Facing criminal charges? Beware of what you post on Facebook

The explosion of social media outlets, like Facebook and Twitter, in recent years has affected our lives more so than we ever would have ever anticipated.

Facebook, for instance, was originally created as an outlet for college students to connect with roommates. Now, over 10 years later, the popular social platform has over a billion worldwide subscribers and active users of all ages who possess the ability to post and share pictures, videos and thoughts to masses of people-all in an instant.

Unfortunately, when it comes to prosecuting crimes, authorities are using social media status updates as evidence to convict.

Real life instances throughout the country

In the high profile case many of us are familiar with involving Casey Anthony, the Florida mother who stood trial for the first-degree murder of her 2 year old daughter in 2008, authorities attempted to introduce evidence to prove Anthony's state of mind. They offered pictures Anthony posted of herself and others on her newsfeed smiling and dancing at a nightclub soon after her daughter went missing in the hopes of proving that, at the time of her daughter's disappearance, she was "a killer without remorse instead of a grieving mother in search of her missing daughter."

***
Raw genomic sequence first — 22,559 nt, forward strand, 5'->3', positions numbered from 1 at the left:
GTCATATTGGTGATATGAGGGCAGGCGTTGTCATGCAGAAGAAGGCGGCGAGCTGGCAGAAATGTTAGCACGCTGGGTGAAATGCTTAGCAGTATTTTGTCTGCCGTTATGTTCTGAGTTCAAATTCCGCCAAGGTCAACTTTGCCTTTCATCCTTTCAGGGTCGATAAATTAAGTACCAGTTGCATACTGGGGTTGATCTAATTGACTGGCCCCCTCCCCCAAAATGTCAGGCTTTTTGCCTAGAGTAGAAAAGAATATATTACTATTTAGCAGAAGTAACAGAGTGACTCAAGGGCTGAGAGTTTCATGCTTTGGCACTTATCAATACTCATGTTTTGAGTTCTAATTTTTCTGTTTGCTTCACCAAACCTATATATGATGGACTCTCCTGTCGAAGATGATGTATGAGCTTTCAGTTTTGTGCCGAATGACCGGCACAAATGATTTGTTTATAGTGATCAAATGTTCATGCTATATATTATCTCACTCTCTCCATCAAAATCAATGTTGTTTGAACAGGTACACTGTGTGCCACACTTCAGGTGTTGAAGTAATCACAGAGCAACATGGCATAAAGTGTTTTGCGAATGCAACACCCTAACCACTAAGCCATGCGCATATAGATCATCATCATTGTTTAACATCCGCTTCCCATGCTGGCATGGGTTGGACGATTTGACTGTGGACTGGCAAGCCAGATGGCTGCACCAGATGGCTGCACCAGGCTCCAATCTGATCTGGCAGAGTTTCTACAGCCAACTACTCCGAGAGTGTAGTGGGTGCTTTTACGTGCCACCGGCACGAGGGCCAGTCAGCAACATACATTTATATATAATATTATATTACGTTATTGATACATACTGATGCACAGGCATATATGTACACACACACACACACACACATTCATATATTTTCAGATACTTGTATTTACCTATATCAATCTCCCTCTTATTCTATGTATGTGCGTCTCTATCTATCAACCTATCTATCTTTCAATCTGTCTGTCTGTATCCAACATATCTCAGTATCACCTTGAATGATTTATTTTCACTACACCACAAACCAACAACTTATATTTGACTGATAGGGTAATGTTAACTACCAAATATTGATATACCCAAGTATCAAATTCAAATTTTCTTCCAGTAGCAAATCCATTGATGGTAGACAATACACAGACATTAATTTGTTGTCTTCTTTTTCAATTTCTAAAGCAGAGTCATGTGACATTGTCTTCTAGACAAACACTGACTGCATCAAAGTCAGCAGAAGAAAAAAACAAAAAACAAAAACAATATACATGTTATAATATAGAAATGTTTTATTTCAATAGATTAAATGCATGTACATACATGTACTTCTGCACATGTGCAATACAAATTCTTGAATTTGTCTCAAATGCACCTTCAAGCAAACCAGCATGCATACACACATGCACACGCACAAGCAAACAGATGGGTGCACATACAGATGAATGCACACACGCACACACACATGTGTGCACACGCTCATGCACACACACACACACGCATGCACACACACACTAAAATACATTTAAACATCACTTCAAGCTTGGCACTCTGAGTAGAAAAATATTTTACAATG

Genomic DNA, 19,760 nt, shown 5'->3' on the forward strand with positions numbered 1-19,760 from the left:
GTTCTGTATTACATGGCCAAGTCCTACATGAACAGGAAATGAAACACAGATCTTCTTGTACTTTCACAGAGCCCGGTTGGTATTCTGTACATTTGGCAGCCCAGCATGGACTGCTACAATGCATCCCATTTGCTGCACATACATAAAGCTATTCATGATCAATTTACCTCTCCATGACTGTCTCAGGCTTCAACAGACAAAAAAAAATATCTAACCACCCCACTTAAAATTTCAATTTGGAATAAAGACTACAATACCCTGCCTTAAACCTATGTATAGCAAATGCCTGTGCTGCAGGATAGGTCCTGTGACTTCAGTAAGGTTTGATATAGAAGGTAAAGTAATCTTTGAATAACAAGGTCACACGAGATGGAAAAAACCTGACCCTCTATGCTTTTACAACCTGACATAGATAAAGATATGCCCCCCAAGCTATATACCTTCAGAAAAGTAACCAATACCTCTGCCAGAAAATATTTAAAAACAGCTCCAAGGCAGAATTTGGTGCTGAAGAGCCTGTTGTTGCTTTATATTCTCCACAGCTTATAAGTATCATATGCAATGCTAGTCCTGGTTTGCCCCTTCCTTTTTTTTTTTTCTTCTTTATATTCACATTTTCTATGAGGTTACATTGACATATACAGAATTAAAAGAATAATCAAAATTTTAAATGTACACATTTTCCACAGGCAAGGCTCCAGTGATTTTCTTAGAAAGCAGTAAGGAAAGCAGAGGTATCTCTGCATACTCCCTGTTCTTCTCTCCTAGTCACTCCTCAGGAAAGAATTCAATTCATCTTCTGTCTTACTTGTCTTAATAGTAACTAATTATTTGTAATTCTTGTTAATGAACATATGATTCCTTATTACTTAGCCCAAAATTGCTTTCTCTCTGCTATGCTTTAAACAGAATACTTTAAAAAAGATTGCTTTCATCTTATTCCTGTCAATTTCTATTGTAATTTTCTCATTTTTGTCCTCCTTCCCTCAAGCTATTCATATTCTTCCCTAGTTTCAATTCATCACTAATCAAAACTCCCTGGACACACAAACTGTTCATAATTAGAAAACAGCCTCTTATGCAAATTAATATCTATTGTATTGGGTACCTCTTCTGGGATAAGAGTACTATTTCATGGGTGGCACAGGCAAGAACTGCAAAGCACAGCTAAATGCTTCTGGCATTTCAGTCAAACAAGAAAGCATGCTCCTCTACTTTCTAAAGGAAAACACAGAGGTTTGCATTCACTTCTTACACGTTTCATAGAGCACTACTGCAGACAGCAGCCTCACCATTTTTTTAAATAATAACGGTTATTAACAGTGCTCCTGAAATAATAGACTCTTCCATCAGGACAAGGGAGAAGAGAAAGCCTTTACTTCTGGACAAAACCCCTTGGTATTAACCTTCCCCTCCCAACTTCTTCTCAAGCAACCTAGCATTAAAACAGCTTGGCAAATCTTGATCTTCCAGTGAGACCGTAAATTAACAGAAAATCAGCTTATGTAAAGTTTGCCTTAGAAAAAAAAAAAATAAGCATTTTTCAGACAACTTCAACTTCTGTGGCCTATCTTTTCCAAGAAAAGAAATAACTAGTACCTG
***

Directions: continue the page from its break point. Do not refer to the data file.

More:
In another instance, prosecutors were able to secure a guilty verdict for a Memphis man charged with theft based in large part on the introduction of pictures he posted on Facebook of the alleged stolen items in question.

In one case that received nationwide attention, a Virginia Beach man facing murder charges posted a violent video on YouTube that showed the man rapping. Prosecutors introduced the clip as evidence. He was later convicted and handed a 25 year prison sentence.

Although these are just a few highlights, this list goes on and on.

Aren't status updates private?

Some, however, argue that people should not be that concerned; any Facebook user can set his or her privacy settings to make sure the photos or information is not viewed or read by the public. The user can also easily delete the post if necessary.

But what people may not know is that this information is and can be uncovered by a search warrant or subpoena. And even if authorities are not successful in obtaining the information via official methods, they can obtain information through more indirect means, such as contacting the user's "friends" and speaking with them.

The bottom line: Every person should be aware of what they are posting on Facebook and other social media platforms. They evidence could later be used in a court of law.

Along with criminal cases, defense attorneys have also been known to introduce and use social media status updates and photos to prove, for instance, that a plaintiff is lying about or exaggerating an injury he or she is seeking damages for.